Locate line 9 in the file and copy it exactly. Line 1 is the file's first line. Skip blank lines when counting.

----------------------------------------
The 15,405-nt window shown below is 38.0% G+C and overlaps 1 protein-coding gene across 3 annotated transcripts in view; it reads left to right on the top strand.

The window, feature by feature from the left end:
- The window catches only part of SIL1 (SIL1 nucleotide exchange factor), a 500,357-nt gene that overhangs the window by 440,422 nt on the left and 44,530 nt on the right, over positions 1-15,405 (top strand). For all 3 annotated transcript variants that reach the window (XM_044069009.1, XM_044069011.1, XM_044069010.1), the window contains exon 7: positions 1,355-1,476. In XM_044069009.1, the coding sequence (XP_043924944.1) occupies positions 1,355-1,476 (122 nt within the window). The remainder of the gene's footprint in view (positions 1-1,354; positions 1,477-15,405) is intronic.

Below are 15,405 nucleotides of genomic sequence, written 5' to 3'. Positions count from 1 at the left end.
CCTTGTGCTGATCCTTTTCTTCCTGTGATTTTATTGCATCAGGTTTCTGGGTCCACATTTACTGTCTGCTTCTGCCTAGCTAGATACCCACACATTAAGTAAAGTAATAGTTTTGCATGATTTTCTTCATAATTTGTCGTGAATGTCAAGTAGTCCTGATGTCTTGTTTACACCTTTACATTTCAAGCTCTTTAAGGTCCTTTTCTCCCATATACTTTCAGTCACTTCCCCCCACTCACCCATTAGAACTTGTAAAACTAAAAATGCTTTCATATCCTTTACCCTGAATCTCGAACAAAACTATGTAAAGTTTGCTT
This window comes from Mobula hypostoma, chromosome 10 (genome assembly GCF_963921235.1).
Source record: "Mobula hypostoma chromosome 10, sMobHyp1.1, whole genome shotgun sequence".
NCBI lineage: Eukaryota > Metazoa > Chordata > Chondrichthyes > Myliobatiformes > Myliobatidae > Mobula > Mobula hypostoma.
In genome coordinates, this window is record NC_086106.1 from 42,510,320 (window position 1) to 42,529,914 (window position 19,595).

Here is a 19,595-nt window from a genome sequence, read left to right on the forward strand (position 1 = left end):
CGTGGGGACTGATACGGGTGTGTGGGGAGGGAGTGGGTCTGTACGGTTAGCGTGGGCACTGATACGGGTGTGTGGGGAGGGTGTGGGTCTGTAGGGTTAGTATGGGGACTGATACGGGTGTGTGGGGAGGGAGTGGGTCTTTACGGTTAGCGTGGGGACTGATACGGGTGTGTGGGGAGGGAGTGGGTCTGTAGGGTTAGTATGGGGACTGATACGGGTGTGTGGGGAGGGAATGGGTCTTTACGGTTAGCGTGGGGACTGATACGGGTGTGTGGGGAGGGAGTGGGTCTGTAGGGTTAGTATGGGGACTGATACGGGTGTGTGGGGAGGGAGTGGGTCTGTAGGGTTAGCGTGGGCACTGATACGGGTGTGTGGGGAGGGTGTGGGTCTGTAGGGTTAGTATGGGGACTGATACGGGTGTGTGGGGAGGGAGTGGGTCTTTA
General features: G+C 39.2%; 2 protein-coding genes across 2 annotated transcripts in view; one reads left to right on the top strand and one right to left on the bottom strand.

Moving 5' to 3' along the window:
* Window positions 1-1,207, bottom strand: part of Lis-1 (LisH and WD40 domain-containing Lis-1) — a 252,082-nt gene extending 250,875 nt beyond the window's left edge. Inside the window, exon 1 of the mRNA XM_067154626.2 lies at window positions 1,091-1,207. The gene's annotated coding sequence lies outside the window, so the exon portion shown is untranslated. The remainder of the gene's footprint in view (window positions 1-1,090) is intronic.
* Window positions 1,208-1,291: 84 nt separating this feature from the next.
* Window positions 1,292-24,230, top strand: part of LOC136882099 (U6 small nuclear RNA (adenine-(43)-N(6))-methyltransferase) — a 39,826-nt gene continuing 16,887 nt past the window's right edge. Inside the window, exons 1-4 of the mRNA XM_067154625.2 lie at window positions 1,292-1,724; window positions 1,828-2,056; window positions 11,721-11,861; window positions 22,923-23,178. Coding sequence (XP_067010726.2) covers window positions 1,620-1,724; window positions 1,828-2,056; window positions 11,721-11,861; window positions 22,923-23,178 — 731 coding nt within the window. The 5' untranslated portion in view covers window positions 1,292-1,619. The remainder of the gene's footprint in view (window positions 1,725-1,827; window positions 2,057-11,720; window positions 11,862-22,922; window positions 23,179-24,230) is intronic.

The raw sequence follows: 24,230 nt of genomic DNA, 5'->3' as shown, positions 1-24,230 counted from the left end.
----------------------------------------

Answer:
In genome coordinates, this window is record NC_086106.1 from 42,510,320 (window position 1) to 42,529,914 (window position 19,595).